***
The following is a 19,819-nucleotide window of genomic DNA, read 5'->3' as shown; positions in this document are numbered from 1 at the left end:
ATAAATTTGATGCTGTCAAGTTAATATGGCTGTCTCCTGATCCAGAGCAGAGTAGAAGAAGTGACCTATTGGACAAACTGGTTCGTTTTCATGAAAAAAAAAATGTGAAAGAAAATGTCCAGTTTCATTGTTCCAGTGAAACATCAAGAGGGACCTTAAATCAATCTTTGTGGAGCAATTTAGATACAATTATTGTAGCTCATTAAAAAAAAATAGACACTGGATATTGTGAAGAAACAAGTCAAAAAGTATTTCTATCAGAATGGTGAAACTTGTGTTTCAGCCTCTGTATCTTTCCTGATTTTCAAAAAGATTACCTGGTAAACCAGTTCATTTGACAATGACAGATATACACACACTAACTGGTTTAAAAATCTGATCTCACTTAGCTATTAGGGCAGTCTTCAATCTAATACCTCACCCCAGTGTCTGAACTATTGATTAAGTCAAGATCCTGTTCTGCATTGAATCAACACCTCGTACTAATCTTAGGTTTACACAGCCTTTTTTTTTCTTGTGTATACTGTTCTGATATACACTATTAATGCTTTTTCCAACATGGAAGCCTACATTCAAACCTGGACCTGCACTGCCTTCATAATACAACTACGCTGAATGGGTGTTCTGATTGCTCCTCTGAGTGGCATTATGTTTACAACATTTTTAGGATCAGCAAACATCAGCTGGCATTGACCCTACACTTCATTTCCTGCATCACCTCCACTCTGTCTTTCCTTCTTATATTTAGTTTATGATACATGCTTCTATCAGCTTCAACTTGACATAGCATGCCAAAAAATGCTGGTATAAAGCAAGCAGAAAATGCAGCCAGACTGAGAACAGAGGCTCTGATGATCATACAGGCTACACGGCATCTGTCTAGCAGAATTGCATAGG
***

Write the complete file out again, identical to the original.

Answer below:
The following is a 19,819-nucleotide window of genomic DNA, read 5'->3' as shown; positions in this document are numbered from 1 at the left end:
ATAAATTTGATGCTGTCAAGTTAATATGGCTGTCTCCTGATCCAGAGCAGAGTAGAAGAAGTGACCTATTGGACAAACTGGTTCGTTTTCATGAAAAAAAAAATGTGAAAGAAAATGTCCAGTTTCATTGTTCCAGTGAAACATCAAGAGGGACCTTAAATCAATCTTTGTGGAGCAATTTAGATACAATTATTGTAGCTCATTAAAAAAAAATAGACACTGGATATTGTGAAGAAACAAGTCAAAAAGTATTTCTATCAGAATGGTGAAACTTGTGTTTCAGCCTCTGTATCTTTCCTGATTTTCAAAAAGATTACCTGGTAAACCAGTTCATTTGACAATGACAGATATACACACACTAACTGGTTTAAAAATCTGATCTCACTTAGCTATTAGGGCAGTCTTCAATCTAATACCTCACCCCAGTGTCTGAACTATTGATTAAGTCAAGATCCTGTTCTGCATTGAATCAACACCTCGTACTAATCTTAGGTTTACACAGCCTTTTTTTTTCTTGTGTATACTGTTCTGATATACACTATTAATGCTTTTTCCAACATGGAAGCCTACATTCAAACCTGGACCTGCACTGCCTTCATAATACAACTACGCTGAATGGGTGTTCTGATTGCTCCTCTGAGTGGCATTATGTTTACAACATTTTTAGGATCAGCAAACATCAGCTGGCATTGACCCTACACTTCATTTCCTGCATCACCTCCACTCTGTCTTTCCTTCTTATATTTAGTTTATGATACATGCTTCTATCAGCTTCAACTTGACATAGCATGCCAAAAAATGCTGGTATAAAGCAAGCAGAAAATGCAGCCAGACTGAGAACAGAGGCTCTGATGATCATACAGGCTACACGGCATCTGTCTAGCAGAATTGCATAGG